• They communicate regularly with their assigned team, noticing wins and sharing ministry vision they’ve received from connecting with you.
  • They commit to meeting in person with each team member once every six months for the purpose of connection and gauging next growth steps.
  • They help recruit, develop and train leaders. 
  • They encourage connection with parents.
  • They form your leadership team and are the ones you, as the pastor or director, disciple, providing the care and connection for them that you desire for them to provide your various teams. 
  • Different from ministry directors, who typically focus on the ‘doing” aspect of the ministry, they focus on relationships, leadership and team development.
Word on the street is that teams who serve inside a coaching model have significantly higher retention rate than teams without coaches. They show up more often. They are less likely to call and cancel because they are invested… Share on X

You might be thinking, “You’re crazy!  You’re asking me to recruit yet another set of leaders?” And, “That is a high level of commitment, I can’t get people to commit to showing up once a month!” You’re right! The coaching model does require a high level of commitment, but it’s worth it.  And, it’s been proven that asking for greater commitment results in gaining higher quality leaders who build stronger teams.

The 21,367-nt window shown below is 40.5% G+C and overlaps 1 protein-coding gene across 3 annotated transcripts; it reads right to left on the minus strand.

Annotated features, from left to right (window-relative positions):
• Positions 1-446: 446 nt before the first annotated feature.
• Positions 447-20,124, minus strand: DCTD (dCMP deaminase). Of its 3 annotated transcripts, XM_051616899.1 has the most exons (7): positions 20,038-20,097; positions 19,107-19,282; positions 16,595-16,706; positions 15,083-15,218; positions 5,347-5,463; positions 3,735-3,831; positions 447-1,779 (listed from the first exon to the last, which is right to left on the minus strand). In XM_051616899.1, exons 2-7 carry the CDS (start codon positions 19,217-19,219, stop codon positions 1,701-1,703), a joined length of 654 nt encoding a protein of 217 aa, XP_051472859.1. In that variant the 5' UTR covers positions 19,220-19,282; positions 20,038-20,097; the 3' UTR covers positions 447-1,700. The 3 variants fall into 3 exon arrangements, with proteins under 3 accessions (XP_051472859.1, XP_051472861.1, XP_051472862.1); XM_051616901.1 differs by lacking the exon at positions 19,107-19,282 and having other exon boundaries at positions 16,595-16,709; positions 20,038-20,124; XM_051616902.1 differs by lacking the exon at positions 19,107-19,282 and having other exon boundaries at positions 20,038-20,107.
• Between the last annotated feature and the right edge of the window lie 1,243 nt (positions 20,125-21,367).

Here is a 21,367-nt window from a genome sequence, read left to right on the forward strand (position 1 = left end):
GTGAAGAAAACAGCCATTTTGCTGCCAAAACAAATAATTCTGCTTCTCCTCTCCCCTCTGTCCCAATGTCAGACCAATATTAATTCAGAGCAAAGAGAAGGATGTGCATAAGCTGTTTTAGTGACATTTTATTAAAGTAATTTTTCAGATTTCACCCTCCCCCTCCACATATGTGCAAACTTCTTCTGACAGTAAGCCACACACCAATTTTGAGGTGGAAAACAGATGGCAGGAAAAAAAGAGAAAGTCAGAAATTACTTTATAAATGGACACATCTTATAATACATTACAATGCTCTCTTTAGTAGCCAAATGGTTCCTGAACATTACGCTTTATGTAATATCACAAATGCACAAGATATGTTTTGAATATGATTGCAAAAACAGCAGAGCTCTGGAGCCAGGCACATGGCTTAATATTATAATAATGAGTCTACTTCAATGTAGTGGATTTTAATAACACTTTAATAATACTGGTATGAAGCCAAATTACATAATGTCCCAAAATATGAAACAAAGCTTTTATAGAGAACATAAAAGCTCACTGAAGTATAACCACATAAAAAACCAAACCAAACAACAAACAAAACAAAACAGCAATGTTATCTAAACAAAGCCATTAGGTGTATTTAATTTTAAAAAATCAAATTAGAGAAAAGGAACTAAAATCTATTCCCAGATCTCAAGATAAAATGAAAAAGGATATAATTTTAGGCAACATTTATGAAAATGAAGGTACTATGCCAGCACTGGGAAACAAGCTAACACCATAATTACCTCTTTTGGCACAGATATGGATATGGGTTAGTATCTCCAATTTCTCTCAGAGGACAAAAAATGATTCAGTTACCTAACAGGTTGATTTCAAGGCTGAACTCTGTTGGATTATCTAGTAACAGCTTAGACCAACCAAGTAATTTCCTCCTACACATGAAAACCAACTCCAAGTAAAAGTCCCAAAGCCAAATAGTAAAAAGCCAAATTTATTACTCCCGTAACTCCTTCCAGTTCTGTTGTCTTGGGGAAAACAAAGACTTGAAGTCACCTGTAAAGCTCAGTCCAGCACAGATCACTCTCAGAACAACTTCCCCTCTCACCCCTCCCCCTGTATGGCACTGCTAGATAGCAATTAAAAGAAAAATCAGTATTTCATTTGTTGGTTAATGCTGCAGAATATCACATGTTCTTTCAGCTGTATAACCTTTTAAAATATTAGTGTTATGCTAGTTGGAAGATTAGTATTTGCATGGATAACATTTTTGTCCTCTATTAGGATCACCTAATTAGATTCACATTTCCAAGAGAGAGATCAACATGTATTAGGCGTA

I’m convinced. How do I start?

I’m six months into my new assignment and I’m just now taking my first steps toward this goal. It’s taken this long to gain a sense of church culture and build some relational capital and trust.  Here’s what I’m doing:

Pray!  I have been and will continue to pray for God to faithfully provide the right people.

Discern why.

Why do you want these leaders? High level leaders respond to vision. They want to know, “Why is this important?” You need to be personally convinced that relational connection builds longevity. Be ready to share.

Discern what.

What ministry values have you established that you want your coaches to embody and replicate? For me, I am convinced that vibrant spiritual transformation for kids is best realized in the context of relational connection. I want my coaches to model this with those they are leading, which is then lived out in their leadership of children. Other values I want my coaches to embody include a vibrant and growing relationship with Jesus, and a deep value for partnering with parents and a  

Discern who.

Ask yourself:  “Who do I ask to cover the ministry when I’m away on a Sunday?” They might be the ones to step into this higher level leadership. Or, there could be leaders sitting in the pew who might not consider serving with kids, but would love to mentor leaders. 

Observe: Who does a great job leading a small group? They MAY be your best coaches as they replicate their leadership in others.  You might be thinking I can’t spare them as leaders. As their first task, ask them to recruit their replacement! 

Invite and keep inviting! 

Recognize this is a slow building process. I’m meeting  with a couple this week to invite them to this role. I’m not in a hurry, but I am focused and intentional.

And, repeat!

I’ll keep praying, discerning and inviting because I’m convinced this model provides the sustainability I long for and that I want to hand off to the leaders following me. 

Looking forward to fewer Saturday night calls and a transformed church DNA that values ministry to kids and hope you can as well!